The worst thing that happened this month was my flight from Bogota to Pererira, the second leg of my flight that would bring me from the Amazon to the coffee region. My flight left Bogota at 5pm and was supposed to land in Pereira at 6pm, but while in the air, around 5.45pm, the pilot announced that we might have to return to Bogota due to a massive thunderstorm in Pereira. After circling above the storm for 30 minutes, we indeed turned around and went back to Bogota. While I was still wondering if the airline would put me up in a hotel in Bogota for the night, as soon as we reached the gate, the pilot announced he had been notified the storm had passed and we’d give it another try. So nobody was allowed to leave the plane, they counted all our luggage for security reasons, and about 7.30pm we were supposed to leave. Then there was another inexplicable delay, and in the end it took us until 9pm until we departed again. By then, I was ravenous – I had only had breakfast. The flight attendants only handed out nuts, and that was 4.5 hours after we’d boarded the plane. I finally got to Pereira at around 10pm, and by the time I got to my hostel, it was 10.45pm – no restaurants were open anymore, and I went to bed starving. Considering that I had only left the hospital two days prior to my flight, I wasn’t in the best condition to begin with and sure didn’t need this flight from hell.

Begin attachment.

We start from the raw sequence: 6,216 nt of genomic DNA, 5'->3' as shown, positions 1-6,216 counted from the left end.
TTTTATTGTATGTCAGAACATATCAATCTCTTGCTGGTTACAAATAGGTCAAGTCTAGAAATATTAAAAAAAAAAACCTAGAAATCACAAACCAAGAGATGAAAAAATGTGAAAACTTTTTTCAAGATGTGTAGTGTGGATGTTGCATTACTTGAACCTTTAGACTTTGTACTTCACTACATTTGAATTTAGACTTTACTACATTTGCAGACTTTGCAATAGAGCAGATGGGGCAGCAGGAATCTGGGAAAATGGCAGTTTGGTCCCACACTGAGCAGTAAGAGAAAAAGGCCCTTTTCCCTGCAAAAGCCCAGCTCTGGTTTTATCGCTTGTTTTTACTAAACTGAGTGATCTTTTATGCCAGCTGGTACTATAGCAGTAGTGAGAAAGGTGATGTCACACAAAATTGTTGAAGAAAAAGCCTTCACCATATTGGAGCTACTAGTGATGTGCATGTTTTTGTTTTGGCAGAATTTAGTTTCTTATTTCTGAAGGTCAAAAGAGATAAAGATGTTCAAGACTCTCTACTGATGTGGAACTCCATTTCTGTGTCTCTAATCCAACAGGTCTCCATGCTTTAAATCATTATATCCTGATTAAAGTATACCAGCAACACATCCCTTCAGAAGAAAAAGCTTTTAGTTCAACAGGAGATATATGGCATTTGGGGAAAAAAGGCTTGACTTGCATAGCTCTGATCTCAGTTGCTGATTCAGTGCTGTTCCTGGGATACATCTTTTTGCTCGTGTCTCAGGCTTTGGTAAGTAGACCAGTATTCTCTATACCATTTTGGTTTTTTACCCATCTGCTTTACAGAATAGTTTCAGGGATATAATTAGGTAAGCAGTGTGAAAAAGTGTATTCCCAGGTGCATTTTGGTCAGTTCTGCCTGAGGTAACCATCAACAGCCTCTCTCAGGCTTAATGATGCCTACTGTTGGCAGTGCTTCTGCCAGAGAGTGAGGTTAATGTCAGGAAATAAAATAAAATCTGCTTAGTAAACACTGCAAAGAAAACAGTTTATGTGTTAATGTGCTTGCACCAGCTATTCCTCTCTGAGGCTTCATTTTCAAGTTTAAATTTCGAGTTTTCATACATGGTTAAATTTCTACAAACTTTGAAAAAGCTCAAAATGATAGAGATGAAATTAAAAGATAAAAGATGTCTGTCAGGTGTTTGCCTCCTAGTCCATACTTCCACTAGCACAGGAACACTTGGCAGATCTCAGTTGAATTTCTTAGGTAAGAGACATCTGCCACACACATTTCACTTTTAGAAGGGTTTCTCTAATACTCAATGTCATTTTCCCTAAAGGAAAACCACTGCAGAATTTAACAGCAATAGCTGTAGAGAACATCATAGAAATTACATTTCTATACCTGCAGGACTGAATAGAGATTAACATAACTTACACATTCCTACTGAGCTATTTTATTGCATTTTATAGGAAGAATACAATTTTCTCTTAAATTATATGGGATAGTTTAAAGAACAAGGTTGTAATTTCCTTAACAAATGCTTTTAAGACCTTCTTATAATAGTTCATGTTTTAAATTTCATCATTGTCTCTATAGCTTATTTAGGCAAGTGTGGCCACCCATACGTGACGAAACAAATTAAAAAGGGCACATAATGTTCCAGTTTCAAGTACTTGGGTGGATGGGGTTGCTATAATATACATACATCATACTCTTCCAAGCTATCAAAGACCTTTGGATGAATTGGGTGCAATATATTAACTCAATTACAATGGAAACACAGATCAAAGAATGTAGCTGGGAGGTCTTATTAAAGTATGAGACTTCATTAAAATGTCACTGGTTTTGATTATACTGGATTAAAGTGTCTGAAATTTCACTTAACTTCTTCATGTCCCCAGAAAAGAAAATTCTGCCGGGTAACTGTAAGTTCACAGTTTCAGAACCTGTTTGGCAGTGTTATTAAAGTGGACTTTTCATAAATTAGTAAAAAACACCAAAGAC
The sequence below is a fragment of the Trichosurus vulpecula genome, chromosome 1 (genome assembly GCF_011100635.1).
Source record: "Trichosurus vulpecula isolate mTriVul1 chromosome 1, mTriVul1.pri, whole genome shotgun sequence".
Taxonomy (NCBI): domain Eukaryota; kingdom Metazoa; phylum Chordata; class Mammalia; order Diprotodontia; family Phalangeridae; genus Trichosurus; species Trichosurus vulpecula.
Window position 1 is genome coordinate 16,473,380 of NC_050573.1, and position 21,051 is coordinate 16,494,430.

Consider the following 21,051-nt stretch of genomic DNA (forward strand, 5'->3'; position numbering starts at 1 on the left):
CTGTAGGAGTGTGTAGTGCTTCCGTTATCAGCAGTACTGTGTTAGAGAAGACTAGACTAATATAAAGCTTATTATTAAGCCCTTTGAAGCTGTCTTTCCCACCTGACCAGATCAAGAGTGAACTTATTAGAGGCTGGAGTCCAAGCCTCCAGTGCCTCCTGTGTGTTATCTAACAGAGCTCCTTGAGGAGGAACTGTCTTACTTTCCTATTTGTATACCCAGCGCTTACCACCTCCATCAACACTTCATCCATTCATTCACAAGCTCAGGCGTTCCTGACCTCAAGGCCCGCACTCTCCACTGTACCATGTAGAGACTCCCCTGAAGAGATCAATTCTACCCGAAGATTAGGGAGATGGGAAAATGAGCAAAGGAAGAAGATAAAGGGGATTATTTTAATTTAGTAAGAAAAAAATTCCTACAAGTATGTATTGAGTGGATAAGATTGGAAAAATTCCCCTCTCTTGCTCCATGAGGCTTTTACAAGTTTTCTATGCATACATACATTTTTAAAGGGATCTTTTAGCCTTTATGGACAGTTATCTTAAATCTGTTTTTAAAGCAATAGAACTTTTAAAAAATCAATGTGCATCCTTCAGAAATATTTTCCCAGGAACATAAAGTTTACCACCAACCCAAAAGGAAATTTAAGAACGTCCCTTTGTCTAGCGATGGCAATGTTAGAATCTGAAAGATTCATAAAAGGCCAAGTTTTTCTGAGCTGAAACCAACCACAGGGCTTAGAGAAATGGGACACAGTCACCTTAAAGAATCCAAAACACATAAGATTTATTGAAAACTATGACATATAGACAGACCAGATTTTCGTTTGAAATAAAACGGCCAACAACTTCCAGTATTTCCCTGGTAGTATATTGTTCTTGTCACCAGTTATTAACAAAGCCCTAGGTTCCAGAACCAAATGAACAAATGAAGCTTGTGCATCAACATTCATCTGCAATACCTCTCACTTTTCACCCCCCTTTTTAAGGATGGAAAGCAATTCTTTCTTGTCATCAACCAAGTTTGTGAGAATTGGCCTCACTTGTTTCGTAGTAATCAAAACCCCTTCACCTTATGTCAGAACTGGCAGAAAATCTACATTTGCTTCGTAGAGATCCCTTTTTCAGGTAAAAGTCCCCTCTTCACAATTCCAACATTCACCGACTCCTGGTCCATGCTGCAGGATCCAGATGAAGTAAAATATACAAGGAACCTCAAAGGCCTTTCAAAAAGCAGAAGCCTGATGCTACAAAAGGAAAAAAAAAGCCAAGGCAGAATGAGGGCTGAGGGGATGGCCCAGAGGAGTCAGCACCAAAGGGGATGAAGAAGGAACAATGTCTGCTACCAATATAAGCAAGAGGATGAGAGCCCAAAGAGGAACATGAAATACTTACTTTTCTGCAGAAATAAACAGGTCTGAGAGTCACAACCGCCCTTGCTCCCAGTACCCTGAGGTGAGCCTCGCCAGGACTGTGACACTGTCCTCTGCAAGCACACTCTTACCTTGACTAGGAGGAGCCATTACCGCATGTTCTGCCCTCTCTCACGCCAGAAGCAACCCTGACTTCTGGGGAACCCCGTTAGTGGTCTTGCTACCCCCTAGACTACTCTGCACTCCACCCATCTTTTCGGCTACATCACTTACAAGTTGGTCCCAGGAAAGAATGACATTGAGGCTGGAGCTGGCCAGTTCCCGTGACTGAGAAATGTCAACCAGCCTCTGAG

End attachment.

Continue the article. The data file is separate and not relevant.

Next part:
colombia plane
Usually I love being on a plane! Window seat, always!

Being sick suuuuucks

When I woke up in Pereira, the first time in weeks that I was completely by myself, still feeling sick as hell, I had only one thought: being sick on the road sucks. Especially if you’re traveling alone and have nobody to go to the pharmacy for you, to get you water or food. Luckily I had someone to look after me in the Amazon.Leticia Hospital

Traveling during Semana Santa

Ah, Latin America’s holiest of all weeks, the week before Easter.. I should have thought about traveling during this time, which is prime travel time, but somehow I forgot about it (again!) and ended up wasting an entire day trying to plan a week of travel during that period. Buses and hostels were completely booked, and if I was lucky enough to find a ticket online, by the time I had gone through the booking process, somebody else had snatched it. It was frustrating, to say the least. Instead of going south, I ended up going to Veracruz for a festival of indigenous culture and dance music, held in an ancient ruin site. See below how that went down…

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Public transportation in Mexico

Rained out festival
El Cumbre, the festival we went to, and paid a considerable amount of money to attend, was completely rained out the day we got there. We were bummed, decided to wait it out for a day and to attend the festival the next day. It still rained on and off, and it was terribly cold. I had stupidly not taken my rain jacket with me, because it had been sunny in Mexico City and I had only used it once on the entire trip. Lesson learned! We tried to make the best of it despite the crappy weather, but it still put a damper on our mood. A good reminder though how lucky I am to be traveling in great weather 95% of the time!